The Mad Mind of Author Thomas S. Flowers

Charles Lindbergh: before the Spirit of St. Louis

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Charles Augustus Lindbergh, 1927

If you don’t know who Charles Augustus Lindbergh (1902-1974) is, then the first you should know is why he’s famous…or was famous. You may have only heard his last name, Lindbergh, in connection to something to do with aviation or perhaps the Lindbergh baby, the kidnapping of Charles’ son, Jr. Whatever the case may be, you should at least know that on May 21st, at 10:21 p.m., 1927, Charles Augustus Lindbergh became the first person to cross the Atlantic from New York City, to Paris, France nonstop. Not only did Lindbergh cross the Atlantic, but he was the first to do so solo. From his biography, “Lindbergh took off in the Spirit of St. Louis from Roosevelt Field, near New York City, at 7:52 A.M. He landed at Le Bourget Field, near Paris, on May 21 at 10:21 P.M. Paris time (5:21 P.M. New York time). Thousands of cheering people had gathered to meet him. He had flown more than 3,600 miles (5,790 kilometers) in 33 1/2 hours. Lindbergh’s heroic flight thrilled people throughout the world. He was honored with awards, celebrations, and parades. President Calvin Coolidge gave Lindbergh the Congressional Medal of Honor and the Distinguished Flying Cross.”

Lindbergh and the Spirit of St. Louis.

Lindbergh and the Spirit of St. Louis.

The reason why all this was a big deal is because after WWI, aviation had been romanticized. Pilots lived considerable short lifespans and folks all over adored their heroic feats. But even after the war and tales of aerial dogfights dwindled, aviation was still vague and new, especially in America, despite being its birthplace. Consider that during the spring of 1927, there were no commercial flights, only stunt performers and Barnstormers. Charles Augustus Lindbergh and the Spirit of St. Louis changed everything. By late summer 1927, Lindbergh was on tour “throughout the United States to encourage air-mindedness on behalf of the Daniel Guggenheim Fund for the Promotion of Aeronautics.” So, if you didn’t know who Charles Lindbergh was, you should at least know about his legendary flight. And though his name isn’t often uttered in public conversations anymore, he was an important piece in the fabric of our collective memory. But Lindbergh, just like most people in history, did not start out as an international superstar. Lindbergh had rather humble beginnings, some of which have fallen into obscurity. Here are a few worth consideration:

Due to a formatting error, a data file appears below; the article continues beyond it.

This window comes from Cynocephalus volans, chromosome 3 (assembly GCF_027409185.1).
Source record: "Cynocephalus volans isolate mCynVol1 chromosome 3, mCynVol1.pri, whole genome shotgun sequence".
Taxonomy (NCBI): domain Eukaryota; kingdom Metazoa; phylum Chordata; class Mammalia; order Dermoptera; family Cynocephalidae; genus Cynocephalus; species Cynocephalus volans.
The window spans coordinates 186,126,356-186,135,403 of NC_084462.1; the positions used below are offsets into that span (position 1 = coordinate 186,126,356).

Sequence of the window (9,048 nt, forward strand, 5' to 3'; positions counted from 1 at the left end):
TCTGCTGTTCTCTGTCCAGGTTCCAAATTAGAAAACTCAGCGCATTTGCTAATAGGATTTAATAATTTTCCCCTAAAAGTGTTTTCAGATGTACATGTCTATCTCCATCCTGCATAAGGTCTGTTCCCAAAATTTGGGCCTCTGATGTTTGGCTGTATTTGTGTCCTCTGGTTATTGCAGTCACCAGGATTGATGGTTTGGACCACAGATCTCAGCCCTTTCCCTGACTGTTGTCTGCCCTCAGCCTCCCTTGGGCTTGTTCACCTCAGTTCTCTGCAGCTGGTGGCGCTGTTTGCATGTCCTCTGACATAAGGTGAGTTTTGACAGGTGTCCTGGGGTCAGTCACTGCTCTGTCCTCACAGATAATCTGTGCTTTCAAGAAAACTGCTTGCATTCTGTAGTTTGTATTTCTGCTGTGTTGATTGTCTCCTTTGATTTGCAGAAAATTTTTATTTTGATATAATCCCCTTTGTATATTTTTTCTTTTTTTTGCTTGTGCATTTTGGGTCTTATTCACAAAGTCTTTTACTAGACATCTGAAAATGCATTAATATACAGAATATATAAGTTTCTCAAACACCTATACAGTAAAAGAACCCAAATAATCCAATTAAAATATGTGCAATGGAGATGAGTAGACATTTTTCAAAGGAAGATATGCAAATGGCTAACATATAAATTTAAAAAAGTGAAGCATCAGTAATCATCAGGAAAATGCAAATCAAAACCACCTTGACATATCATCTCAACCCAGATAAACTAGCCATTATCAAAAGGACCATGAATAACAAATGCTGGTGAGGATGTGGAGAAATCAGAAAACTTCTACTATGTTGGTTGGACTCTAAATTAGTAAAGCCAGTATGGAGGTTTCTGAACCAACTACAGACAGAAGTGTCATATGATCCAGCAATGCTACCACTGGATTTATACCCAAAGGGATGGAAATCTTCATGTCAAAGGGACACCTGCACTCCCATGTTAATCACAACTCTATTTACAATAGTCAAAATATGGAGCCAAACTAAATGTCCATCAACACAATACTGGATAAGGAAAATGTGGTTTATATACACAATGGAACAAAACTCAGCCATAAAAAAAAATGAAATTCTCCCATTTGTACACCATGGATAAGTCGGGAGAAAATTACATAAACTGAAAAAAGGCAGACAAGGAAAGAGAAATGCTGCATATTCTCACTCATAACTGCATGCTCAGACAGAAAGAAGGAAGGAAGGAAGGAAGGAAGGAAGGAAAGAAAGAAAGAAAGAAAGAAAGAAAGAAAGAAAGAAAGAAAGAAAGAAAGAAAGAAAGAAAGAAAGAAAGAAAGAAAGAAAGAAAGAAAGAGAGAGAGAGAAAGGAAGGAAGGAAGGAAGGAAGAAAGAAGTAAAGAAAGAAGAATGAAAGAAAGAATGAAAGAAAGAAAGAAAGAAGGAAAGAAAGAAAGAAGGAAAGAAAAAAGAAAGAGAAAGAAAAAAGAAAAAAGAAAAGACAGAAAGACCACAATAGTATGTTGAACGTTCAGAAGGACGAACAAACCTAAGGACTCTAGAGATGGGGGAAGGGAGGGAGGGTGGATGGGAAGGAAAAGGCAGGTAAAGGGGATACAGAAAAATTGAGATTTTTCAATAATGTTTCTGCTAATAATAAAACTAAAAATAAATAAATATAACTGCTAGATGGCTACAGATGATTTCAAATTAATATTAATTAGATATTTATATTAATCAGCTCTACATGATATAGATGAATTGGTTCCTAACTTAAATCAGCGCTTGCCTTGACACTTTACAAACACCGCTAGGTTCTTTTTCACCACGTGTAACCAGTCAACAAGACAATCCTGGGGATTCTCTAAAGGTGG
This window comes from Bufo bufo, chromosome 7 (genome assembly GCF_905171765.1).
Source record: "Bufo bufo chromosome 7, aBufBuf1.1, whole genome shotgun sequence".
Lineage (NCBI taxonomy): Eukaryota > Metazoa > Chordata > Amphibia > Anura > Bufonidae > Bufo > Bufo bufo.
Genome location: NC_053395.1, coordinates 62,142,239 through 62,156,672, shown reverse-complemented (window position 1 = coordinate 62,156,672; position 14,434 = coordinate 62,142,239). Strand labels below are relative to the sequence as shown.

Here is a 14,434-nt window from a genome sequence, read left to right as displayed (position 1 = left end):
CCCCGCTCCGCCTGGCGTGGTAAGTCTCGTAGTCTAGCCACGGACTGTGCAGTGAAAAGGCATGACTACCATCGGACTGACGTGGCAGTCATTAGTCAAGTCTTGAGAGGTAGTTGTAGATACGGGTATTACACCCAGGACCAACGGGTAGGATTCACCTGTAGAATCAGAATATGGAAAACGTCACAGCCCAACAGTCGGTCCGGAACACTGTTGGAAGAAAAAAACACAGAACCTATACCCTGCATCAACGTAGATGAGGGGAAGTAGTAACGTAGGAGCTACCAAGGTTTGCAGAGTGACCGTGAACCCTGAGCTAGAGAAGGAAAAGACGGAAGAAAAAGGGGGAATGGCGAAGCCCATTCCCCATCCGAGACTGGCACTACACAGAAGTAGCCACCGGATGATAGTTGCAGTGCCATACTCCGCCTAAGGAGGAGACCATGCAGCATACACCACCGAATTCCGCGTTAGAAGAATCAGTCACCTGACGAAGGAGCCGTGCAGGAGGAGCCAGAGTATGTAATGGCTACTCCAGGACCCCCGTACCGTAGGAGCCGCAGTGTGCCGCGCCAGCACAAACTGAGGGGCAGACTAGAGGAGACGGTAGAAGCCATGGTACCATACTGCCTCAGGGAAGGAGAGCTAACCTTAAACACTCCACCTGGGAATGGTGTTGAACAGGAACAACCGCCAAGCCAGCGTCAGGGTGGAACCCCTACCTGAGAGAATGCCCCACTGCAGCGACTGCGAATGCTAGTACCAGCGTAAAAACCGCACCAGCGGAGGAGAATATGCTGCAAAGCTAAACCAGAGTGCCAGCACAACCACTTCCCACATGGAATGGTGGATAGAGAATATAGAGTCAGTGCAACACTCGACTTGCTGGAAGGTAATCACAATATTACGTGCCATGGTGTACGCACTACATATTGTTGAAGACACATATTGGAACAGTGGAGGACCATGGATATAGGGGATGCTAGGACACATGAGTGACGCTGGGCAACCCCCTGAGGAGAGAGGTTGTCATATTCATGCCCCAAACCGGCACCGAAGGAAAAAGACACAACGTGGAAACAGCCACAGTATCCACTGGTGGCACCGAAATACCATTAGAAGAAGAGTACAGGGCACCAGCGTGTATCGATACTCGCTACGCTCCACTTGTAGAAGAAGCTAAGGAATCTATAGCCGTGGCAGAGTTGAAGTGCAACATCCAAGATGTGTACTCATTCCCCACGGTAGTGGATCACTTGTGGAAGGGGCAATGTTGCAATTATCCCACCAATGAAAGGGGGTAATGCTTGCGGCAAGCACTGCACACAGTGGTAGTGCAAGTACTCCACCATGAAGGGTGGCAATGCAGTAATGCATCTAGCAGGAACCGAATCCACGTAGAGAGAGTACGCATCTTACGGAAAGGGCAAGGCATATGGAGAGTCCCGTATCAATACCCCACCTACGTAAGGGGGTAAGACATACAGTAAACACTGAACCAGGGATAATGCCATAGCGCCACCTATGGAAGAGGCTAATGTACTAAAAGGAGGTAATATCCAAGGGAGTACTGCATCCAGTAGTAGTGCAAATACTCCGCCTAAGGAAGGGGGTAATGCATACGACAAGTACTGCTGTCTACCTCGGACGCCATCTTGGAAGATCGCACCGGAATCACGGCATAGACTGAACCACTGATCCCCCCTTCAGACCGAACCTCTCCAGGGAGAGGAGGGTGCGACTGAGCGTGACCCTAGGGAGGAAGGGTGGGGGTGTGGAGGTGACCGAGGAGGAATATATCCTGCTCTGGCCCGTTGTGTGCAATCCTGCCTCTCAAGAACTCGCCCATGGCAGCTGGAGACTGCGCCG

• Charles Augustus Lindbergh…had only been flying solo for about four years before his famous transatlantic flight.
  • Lindbergh is not his original family name, his grandfather changed it to Lindbergh from Månsson in 1859 after fleeing Sweden under “dubious” circumstances. Something to do with an affair with a mistress and an illegitimate son, Lindbergh’s father, and a financial scandal. Månsson left his wife and four children when he came to America with his new wife/mistress and son. 
  • Charles had an unimpressionable childhood. After his flight, reporters flooded his hometown in Little Falls, Minnesota looking for anecdotes about his boyhood, yet none of his past school mates could think of any.
  • Charles went to school with Theodore Roosevelt’s sons.
  • He flunked out of University of Wisconsin…
  • …only to excel as an aviator.
  • Lindbergh had a short career as a stunt performer, wing walker, Barnstormer. He stopped after a failed attempt at taking off from Main Street in Camp Wood, Texas…in which he spun his plane through the front window of a hardware store.
  • He was known as a cruel practical joker.
  • After only serving one year in the Army Air Reserve, Lindbergh emerged with the rank of Captain.
  • Charles Augustus Lindbergh was only 25 when he became the first person to ever cross the Atlantic nonstop.
Source:
Bill Bryson, “One Summer: America, 1927.” Random House, New York, 2013.
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